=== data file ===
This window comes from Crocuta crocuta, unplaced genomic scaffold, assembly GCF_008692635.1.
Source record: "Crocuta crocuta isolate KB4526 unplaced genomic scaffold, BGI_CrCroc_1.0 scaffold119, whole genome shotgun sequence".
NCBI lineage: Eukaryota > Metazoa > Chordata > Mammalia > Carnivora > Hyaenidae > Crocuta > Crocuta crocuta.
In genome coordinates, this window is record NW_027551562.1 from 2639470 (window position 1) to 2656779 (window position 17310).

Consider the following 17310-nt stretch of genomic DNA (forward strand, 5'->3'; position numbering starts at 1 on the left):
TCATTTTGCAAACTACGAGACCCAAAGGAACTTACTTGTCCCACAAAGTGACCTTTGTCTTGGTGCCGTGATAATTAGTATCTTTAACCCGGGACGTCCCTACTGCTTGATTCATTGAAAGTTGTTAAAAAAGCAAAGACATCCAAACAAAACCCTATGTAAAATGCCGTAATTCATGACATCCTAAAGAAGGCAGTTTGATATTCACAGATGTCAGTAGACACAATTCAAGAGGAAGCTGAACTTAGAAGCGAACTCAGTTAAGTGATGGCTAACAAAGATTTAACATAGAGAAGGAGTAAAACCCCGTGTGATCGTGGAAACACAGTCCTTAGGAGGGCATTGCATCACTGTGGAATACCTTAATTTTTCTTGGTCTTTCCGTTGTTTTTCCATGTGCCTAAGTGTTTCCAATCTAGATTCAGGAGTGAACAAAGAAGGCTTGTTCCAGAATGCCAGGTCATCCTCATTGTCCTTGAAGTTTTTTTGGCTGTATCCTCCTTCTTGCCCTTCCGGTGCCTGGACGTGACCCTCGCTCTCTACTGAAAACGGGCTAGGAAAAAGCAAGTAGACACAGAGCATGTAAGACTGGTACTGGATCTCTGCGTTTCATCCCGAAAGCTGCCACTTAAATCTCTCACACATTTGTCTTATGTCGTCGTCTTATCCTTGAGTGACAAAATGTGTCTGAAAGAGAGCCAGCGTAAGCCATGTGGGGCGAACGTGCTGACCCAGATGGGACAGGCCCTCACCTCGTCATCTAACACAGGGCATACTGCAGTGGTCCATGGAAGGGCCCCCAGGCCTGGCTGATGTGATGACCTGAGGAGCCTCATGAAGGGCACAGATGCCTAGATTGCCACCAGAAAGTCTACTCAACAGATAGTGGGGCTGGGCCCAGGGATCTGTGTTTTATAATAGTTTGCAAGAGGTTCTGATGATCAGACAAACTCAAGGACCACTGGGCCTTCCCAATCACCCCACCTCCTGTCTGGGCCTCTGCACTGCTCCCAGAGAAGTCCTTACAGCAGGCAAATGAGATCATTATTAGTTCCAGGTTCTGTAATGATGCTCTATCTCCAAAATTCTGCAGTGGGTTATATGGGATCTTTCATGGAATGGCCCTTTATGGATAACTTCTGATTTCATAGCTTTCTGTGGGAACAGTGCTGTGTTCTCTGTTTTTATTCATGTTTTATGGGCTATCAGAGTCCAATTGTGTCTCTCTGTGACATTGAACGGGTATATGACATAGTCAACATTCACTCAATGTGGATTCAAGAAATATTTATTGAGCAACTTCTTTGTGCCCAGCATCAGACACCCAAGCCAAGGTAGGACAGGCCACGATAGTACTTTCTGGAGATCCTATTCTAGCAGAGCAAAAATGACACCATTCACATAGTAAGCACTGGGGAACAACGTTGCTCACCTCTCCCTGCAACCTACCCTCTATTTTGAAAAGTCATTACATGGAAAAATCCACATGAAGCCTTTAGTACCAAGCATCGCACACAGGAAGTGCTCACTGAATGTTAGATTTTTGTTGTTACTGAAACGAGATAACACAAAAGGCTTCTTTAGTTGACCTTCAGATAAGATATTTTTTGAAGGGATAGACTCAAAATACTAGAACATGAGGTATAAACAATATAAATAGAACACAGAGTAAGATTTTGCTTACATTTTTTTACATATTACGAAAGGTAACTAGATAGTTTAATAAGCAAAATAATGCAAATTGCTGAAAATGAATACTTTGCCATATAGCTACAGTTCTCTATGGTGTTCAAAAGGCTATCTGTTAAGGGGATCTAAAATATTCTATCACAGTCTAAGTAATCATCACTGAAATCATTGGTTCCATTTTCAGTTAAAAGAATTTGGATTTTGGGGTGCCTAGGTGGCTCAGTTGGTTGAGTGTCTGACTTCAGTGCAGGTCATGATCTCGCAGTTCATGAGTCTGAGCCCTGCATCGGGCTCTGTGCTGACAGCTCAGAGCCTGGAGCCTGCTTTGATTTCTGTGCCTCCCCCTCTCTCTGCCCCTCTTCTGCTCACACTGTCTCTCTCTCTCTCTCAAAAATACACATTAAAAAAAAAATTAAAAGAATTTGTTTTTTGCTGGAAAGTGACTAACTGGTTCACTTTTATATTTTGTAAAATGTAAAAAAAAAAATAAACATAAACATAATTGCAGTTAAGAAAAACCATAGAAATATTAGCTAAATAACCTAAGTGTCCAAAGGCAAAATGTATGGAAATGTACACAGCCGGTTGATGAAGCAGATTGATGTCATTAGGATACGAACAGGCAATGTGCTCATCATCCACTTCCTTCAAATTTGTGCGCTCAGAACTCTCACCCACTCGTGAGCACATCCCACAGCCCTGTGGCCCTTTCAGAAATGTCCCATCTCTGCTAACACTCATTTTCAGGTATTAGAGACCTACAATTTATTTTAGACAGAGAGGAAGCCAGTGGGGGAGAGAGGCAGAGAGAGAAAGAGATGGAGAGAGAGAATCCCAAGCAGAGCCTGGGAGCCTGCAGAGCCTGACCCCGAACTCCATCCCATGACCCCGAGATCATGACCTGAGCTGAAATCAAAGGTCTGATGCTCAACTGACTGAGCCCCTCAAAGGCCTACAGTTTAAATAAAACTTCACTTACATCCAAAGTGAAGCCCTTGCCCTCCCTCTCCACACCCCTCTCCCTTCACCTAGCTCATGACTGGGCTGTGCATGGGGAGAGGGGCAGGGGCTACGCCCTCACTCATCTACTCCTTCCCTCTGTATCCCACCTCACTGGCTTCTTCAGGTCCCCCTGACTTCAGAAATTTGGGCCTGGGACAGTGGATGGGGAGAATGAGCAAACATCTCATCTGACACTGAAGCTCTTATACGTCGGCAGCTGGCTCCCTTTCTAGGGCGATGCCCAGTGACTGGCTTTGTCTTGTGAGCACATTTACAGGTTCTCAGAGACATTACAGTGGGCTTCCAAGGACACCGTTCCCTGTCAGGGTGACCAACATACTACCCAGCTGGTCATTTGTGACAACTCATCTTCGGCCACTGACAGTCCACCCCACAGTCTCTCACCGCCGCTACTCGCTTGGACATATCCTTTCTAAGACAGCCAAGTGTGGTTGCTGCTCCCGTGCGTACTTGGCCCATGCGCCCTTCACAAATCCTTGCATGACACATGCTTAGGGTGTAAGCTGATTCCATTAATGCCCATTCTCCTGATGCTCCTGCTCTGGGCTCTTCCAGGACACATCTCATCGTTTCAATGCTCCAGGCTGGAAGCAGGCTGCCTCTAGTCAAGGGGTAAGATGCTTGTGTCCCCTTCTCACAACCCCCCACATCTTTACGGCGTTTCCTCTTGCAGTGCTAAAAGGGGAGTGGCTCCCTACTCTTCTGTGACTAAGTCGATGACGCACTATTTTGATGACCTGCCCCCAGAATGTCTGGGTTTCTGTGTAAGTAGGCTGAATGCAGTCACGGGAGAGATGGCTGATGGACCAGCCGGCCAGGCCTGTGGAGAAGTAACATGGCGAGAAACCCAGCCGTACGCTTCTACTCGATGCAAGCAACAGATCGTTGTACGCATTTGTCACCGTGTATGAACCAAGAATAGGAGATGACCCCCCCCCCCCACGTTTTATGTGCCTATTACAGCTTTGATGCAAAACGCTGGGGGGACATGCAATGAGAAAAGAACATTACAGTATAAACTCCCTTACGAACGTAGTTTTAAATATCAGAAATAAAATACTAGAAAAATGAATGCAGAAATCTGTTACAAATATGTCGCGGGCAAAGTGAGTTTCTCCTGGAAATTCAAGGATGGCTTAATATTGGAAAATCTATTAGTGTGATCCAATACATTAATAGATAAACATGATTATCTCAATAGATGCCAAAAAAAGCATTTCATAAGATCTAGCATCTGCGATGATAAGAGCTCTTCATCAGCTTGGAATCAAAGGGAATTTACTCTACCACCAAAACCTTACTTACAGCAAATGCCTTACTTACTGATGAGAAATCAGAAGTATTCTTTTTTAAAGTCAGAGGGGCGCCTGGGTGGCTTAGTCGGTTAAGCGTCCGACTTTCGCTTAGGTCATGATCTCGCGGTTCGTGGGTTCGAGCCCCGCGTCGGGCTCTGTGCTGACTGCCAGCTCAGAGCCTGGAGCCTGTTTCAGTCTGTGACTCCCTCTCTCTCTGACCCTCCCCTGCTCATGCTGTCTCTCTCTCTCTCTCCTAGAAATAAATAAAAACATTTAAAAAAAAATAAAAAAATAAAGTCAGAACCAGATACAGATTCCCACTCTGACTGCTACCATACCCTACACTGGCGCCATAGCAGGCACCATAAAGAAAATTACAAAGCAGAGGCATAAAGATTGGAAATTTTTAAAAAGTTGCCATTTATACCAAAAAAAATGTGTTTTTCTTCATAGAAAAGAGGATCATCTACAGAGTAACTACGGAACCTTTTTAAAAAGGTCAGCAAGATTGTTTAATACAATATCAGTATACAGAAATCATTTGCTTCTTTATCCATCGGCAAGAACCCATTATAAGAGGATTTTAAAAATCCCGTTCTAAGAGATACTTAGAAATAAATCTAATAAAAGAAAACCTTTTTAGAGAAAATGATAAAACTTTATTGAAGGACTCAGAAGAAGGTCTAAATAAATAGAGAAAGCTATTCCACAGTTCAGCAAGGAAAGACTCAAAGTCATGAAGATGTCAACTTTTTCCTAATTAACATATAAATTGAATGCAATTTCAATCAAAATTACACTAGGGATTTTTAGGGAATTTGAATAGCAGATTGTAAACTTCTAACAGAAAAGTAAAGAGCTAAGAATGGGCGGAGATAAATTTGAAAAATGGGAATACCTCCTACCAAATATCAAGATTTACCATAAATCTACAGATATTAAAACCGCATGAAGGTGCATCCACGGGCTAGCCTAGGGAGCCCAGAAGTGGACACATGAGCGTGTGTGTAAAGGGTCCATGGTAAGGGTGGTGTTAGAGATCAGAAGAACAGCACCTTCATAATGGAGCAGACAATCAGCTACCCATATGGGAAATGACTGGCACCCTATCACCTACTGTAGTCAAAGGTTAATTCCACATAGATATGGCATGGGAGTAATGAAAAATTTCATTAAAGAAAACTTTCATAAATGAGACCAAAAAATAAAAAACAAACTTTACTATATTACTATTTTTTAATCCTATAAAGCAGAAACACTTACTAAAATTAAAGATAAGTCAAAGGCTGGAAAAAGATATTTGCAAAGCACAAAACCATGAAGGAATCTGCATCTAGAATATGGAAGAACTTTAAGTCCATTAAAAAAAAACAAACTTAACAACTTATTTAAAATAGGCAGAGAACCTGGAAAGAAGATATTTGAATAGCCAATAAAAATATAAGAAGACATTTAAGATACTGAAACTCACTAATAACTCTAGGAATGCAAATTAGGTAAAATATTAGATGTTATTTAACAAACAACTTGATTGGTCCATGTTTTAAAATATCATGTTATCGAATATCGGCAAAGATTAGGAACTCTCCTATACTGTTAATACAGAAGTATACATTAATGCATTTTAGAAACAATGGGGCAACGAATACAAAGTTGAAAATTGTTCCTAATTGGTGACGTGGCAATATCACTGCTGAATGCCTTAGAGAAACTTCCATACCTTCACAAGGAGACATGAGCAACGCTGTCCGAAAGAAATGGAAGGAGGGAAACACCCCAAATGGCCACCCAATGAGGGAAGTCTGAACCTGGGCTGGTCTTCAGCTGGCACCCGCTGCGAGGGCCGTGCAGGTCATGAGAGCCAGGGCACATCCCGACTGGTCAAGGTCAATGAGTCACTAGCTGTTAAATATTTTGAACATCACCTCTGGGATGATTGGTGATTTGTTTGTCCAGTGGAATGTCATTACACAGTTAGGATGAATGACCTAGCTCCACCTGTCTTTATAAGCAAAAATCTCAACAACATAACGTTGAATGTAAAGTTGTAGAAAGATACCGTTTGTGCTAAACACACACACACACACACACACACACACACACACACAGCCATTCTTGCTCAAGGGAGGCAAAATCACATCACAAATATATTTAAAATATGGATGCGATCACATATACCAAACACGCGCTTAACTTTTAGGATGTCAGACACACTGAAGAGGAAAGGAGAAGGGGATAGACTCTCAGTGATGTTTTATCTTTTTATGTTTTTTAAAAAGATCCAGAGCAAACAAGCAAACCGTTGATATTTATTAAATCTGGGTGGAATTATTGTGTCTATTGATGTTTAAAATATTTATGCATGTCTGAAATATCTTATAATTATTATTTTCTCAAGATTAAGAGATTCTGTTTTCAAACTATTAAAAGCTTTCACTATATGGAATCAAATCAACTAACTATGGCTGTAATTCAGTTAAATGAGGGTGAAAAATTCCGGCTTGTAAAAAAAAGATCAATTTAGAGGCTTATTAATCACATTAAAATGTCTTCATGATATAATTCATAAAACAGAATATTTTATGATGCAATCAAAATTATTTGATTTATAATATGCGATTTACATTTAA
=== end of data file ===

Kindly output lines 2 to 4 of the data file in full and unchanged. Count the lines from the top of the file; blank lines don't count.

Source record: "Crocuta crocuta isolate KB4526 unplaced genomic scaffold, BGI_CrCroc_1.0 scaffold119, whole genome shotgun sequence".
NCBI lineage: Eukaryota > Metazoa > Chordata > Mammalia > Carnivora > Hyaenidae > Crocuta > Crocuta crocuta.
In genome coordinates, this window is record NW_027551562.1 from 2639470 (window position 1) to 2656779 (window position 17310).